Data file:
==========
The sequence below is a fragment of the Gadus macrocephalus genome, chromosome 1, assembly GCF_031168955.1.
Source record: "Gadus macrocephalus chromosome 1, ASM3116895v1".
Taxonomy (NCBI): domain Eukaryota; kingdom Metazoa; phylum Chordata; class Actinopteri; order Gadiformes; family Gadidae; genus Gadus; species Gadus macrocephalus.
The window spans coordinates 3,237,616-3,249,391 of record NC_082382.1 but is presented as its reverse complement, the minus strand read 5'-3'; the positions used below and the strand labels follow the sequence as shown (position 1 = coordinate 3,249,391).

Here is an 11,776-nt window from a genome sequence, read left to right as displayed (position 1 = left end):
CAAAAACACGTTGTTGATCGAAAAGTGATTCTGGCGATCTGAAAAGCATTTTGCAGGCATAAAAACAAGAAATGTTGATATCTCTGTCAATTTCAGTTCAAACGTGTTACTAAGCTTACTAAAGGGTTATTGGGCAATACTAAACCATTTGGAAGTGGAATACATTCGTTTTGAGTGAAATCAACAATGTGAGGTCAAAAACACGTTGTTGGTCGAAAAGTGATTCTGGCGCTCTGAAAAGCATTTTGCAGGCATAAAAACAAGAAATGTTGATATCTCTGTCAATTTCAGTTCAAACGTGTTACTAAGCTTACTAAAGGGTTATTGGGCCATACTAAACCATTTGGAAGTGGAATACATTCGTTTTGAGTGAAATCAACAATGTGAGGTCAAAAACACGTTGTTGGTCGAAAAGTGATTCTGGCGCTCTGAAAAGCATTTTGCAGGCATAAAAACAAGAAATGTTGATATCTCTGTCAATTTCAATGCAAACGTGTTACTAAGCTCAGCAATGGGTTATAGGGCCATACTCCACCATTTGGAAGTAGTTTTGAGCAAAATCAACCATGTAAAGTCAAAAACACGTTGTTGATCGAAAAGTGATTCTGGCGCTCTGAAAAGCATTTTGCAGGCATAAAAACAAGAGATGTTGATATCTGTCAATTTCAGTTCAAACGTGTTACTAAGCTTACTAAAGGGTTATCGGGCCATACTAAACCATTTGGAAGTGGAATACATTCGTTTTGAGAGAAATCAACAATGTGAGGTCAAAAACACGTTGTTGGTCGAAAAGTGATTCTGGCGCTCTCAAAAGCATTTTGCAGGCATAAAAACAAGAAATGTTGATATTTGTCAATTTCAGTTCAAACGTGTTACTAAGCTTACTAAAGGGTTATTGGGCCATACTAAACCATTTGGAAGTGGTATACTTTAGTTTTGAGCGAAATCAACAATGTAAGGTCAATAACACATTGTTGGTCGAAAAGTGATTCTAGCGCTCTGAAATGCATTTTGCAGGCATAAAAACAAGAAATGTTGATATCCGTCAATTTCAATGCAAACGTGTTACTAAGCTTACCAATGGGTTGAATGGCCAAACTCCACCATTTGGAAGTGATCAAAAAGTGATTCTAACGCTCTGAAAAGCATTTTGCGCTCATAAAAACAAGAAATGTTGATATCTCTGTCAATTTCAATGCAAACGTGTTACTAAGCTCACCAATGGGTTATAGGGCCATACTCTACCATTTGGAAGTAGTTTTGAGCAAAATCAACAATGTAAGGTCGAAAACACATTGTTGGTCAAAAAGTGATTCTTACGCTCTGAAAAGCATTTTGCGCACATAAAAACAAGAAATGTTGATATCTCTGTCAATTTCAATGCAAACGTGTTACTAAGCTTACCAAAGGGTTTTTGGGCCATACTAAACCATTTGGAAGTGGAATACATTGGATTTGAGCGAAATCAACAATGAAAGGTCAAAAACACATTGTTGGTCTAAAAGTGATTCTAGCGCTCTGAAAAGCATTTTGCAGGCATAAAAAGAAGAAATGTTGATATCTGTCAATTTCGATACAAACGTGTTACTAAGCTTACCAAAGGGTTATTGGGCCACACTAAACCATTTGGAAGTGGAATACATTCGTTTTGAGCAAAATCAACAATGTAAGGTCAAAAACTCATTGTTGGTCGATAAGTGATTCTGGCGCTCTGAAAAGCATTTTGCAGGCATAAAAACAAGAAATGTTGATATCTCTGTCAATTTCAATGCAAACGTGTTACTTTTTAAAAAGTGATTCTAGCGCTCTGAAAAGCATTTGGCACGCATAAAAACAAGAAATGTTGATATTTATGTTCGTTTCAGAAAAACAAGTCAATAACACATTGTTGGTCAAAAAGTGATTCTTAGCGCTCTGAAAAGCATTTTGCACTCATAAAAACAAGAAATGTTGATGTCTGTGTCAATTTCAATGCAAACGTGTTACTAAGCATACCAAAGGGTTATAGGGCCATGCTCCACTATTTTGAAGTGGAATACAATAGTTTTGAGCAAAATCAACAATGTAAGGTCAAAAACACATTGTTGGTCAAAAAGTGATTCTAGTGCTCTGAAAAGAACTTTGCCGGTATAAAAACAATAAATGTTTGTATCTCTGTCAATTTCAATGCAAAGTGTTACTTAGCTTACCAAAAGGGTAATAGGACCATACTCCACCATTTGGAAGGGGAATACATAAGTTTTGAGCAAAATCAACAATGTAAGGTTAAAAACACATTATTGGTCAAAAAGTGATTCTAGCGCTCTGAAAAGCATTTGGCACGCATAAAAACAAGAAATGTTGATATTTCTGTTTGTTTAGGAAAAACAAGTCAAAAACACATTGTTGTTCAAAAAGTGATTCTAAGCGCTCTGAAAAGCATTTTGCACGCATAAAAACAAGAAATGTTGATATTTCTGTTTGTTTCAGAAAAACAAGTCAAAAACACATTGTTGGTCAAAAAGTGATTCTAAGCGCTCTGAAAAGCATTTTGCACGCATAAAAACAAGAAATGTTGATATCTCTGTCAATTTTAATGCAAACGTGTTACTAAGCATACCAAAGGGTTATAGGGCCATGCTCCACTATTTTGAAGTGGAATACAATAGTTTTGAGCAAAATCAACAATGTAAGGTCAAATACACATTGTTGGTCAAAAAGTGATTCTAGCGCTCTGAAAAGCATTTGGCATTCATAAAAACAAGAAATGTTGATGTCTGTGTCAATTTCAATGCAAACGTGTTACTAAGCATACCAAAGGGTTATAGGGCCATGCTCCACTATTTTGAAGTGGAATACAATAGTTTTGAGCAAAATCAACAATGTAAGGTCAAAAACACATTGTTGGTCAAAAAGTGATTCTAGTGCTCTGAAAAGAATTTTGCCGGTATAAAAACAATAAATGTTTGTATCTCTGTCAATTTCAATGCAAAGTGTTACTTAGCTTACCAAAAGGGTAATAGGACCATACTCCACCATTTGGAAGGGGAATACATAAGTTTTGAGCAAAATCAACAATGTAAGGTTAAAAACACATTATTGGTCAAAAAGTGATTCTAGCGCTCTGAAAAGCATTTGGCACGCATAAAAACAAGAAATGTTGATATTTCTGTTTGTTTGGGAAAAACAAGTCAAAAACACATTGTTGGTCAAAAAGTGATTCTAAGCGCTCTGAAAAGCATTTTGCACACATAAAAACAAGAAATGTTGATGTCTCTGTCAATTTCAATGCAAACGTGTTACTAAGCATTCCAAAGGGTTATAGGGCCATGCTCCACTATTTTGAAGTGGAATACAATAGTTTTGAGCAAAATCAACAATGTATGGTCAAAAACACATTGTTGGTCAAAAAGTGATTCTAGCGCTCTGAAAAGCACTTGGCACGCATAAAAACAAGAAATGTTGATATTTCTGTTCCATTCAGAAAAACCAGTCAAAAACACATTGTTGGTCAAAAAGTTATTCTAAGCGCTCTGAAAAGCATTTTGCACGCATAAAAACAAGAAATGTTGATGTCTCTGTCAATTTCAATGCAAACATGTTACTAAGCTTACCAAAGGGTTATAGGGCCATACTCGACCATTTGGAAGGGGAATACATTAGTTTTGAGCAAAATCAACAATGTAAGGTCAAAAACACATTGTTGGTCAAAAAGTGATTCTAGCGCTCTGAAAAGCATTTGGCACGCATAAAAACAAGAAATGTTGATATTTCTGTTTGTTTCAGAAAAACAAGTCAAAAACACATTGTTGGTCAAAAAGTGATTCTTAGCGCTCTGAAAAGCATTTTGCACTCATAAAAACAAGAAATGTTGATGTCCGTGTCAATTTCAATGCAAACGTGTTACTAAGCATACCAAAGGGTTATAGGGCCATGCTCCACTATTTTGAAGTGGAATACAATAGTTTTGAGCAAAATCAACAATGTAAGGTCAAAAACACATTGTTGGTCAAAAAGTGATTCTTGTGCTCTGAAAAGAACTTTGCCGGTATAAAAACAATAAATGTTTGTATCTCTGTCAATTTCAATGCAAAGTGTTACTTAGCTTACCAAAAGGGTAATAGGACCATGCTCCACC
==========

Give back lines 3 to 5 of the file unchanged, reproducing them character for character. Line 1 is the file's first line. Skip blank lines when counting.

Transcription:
Taxonomy (NCBI): domain Eukaryota; kingdom Metazoa; phylum Chordata; class Actinopteri; order Gadiformes; family Gadidae; genus Gadus; species Gadus macrocephalus.
The window spans coordinates 3,237,616-3,249,391 of record NC_082382.1 but is presented as its reverse complement, the minus strand read 5'-3'; the positions used below and the strand labels follow the sequence as shown (position 1 = coordinate 3,249,391).

Here is an 11,776-nt window from a genome sequence, read left to right as displayed (position 1 = left end):